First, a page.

Unbeknownst to me, she marked my file with the code: BFA, ‘Baby For Adoption’, at that first meeting, whilst I was only five months pregnant. This code, as I found out in 1994, when I became involved in adoption rights activism, would guide maternity staff, months later, as to my treatment in the maternity ward. I did say that I wanted to keep my baby, as stated above, and many years later when I gained access to my social work files I saw that the social worker had written: ‘Immature little girl’. Later I would learn that being classified as ‘immature’ was a euphemism for a ‘pregnant girl/woman who wanted to keep her infant’.
One mother’s medical record stamped ‘BFA’. Source: National Archives of Australia.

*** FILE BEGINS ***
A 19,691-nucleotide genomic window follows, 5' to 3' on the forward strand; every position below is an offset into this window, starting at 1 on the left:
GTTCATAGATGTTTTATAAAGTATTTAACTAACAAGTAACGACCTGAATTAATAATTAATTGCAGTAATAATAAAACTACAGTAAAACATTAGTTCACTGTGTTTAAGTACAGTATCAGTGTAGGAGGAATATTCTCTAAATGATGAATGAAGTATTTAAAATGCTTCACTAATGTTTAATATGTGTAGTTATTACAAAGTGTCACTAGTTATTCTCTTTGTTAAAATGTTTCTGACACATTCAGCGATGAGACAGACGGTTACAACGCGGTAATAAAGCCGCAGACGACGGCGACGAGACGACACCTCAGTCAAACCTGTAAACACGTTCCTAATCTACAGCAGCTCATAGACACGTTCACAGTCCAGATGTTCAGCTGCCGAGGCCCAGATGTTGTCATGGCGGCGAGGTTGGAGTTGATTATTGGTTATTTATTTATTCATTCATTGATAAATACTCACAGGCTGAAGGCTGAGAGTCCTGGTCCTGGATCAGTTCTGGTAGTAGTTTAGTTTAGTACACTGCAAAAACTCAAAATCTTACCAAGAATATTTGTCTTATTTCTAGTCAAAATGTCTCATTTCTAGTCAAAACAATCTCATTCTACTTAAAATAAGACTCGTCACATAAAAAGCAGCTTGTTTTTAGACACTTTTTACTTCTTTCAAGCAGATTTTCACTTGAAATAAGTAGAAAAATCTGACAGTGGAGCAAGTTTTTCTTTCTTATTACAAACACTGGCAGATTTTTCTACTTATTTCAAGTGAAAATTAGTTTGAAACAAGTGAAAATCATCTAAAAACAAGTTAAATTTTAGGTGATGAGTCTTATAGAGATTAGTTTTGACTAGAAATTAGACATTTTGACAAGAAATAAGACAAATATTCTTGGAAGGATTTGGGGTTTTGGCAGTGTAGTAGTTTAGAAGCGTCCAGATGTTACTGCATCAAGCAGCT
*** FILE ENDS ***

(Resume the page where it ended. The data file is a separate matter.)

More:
During this time I travelled by bus to Crown St. for check ups and for more visits with the social worker. The social worker continued to promote adoption and when I would argue with her, and state that I wanted to keep my baby she would ask the same questions: “Can you provide the baby with everything a two parent family can”? “Will you be able to pay all the costs to have the child educated like a two parent family can”? To which I could only reply “no”. She never referred to the baby as ‘your baby’ it was always ‘the baby’. When I would try and advance some plan on how I might keep my child she would interrupt with comments such as: “You are being very selfish”; “Keeping the baby is not in its best interests”; “There are many lovely couples who cannot have children of their own who will provide the baby with all the things you cannot”. The psychological pressure of her words, a person in a far more powerful position than I, and considering my vulnerability, age and inexperience, constituted a form of brain washing. This practice of coercive ‘counselling’ was to ensure that I did not identify as a ‘real mother’ and to engender feelings of shame, unfitness and disentitlement to rear my own child.